Entry 19, December 27th, 1909

I followed a trail leading from the scene of Roland's demise. It led me to a dark, inky sector of the woods. Black streams flow through the hills, and several still, reflective ponds dot the landscape. I found more of the webbed huts we came across when we began our journey. I made camp in an easily defensible position, against a rocky outcrop atop a shallow cliff's edge, looking out onto a grassy meadow. If anyone comes for me, I'll be ready. 


Entry 20, December 28th, 1909

Nobody came in the night. With Roland dead and my situation growing worse by the day, I decided to call in backup. We were provided with rudimentary flares in the case of severe emergency. They are meant to alert our men stationed in Santa Cruz that our mission has gone terribly wrong. I used a flare. I am unsure if I made the right decision, if this target is beyond the capabilities of Roland and I, then these rescuers might be going to their deaths.


Entry 21, December 29th, 1909

I managed to sleep for a couple of hours. My thoughts are muddled. No sign of rescuers yet. I remain in my camp against the cliffside.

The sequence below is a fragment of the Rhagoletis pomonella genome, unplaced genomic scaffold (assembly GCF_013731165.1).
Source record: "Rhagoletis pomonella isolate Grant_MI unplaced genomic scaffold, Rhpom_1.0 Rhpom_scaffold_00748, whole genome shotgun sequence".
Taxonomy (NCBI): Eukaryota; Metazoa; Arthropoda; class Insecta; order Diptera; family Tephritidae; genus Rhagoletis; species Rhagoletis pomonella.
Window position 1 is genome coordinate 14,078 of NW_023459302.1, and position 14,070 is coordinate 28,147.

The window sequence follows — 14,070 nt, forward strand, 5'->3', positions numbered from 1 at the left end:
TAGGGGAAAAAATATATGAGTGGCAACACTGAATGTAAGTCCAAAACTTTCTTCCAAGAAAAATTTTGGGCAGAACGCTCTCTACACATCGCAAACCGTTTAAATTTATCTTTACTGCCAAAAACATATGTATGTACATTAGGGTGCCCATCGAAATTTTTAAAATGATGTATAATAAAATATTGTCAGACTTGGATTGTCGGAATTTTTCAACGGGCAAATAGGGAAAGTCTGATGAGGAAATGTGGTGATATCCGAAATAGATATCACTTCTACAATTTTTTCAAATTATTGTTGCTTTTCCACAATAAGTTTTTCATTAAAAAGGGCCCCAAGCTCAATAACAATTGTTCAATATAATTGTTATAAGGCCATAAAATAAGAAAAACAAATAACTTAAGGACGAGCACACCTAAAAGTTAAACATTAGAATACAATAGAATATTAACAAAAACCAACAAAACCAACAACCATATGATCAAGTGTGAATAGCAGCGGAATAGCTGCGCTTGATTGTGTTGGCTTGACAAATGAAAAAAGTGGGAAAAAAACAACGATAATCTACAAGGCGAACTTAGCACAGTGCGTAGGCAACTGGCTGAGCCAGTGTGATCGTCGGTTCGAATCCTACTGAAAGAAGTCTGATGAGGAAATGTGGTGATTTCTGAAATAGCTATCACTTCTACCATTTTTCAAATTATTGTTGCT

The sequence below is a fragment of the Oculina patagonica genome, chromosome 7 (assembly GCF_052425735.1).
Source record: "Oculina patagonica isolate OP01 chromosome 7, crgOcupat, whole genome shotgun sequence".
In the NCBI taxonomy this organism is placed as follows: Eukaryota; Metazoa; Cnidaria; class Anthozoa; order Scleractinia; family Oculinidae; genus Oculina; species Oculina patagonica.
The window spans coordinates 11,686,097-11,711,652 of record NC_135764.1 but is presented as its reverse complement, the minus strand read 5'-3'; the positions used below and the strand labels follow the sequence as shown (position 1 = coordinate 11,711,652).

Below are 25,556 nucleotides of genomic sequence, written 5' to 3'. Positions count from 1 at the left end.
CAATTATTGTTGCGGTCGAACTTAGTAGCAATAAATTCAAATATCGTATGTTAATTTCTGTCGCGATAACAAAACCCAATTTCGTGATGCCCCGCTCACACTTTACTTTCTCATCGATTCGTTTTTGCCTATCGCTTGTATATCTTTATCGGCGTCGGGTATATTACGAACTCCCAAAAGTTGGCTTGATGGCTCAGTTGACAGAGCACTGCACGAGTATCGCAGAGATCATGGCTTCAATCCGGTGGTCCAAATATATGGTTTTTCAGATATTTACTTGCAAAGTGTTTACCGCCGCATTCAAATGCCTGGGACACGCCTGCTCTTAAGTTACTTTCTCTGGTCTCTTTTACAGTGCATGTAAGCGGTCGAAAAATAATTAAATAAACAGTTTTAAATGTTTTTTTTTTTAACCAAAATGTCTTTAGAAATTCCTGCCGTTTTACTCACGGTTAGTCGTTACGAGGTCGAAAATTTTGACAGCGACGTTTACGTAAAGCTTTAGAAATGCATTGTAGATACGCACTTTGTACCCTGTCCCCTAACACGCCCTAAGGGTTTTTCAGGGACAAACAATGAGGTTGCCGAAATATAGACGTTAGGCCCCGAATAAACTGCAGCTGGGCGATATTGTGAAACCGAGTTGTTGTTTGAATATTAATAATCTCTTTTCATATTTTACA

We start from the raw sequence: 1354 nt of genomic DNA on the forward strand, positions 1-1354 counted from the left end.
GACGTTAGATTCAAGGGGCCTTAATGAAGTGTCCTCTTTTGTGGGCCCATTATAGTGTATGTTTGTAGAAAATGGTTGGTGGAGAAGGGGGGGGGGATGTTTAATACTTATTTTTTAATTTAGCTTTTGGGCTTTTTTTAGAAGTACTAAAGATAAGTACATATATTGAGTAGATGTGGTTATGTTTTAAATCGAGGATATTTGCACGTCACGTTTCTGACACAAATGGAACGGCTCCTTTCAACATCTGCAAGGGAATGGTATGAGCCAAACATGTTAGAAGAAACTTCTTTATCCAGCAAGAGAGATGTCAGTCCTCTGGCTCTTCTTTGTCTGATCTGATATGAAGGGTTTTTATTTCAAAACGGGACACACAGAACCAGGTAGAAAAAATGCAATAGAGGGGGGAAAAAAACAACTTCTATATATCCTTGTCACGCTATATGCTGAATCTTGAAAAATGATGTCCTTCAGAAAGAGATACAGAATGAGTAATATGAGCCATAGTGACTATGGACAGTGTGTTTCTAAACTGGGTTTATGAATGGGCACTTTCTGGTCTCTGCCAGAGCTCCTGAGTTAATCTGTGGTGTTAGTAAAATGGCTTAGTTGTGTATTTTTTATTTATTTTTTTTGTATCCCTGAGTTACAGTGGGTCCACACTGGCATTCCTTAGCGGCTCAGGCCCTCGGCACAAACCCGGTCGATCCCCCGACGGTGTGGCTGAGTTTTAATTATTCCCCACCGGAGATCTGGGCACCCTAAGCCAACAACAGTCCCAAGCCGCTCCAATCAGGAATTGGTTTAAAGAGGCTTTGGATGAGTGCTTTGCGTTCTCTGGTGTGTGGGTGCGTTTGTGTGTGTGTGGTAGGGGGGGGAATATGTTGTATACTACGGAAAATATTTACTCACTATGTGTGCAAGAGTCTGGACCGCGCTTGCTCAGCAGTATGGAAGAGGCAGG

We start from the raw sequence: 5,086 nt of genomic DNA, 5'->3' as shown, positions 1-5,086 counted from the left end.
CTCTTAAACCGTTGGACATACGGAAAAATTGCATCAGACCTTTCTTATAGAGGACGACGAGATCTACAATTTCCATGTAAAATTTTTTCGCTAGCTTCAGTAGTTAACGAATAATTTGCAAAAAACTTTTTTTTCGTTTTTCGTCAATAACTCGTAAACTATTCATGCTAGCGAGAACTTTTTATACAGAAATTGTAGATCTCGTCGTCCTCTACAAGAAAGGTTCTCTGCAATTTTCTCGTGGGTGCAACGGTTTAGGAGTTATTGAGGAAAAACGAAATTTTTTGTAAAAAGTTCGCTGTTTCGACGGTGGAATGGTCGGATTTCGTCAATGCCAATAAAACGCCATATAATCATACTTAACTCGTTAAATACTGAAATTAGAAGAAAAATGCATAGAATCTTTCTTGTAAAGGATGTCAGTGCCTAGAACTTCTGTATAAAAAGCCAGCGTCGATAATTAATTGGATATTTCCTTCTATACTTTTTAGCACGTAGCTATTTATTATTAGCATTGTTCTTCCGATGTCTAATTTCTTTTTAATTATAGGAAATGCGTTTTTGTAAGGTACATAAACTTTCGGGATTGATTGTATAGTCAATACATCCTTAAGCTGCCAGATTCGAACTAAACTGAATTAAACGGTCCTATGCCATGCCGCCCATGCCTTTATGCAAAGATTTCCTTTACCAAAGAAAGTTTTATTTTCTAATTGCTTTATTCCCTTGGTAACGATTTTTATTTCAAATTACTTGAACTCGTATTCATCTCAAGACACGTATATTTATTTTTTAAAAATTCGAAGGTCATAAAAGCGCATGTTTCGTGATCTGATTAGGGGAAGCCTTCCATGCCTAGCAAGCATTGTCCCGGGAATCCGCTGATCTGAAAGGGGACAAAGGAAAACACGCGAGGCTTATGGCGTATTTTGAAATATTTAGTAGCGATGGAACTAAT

Entry 22, December 30th, 1909

I dreamt of the horrific figure once more. It grinned at me in a...loving manner. I tried to draw my pistol but my hands were paralyzed. I woke up just as it reached out to touch me, blood dripping from ashen claw like appendages. 


Entry 23, December 31st, 1909

New Year's Eve. On the edge of the meadow my camp overlooks, I saw several figures. They stood there, motionless. I fired my pistol in the air as a warning, but they remained still. I fired at them, and they remained still. 


Entry 24, January 1st, 1910

The figures are gone. Hours later I heard rustling in the trees, but to my joy the three figures who emerged wore military uniforms. Their leader, a Sergeant in rank by the looks of it, briefed me. He warned Washington D.C. that the flares were used, and said that more help is on the way. When I asked him why we couldn't leave now, he stared at me blankly. "It's a miracle we were able to get to you, the forests are infested, all we can do now is hold out as long as we can."


Entry 25, January 2nd, 1910

The Sergeant's men established a perimeter to our camp, setting up trenches, barriers, and makeshift pillboxes. I told the Sergeant my story, to which he replied with a grimace and several sympathetic nods. When I asked him what his men are preparing for, he shook his head and said, "those who call this forest home." He refused to answer more questions, clearly shaken by the ordeal of getting to me. To pass the time, I cleaned my revolver and Roland's repeater.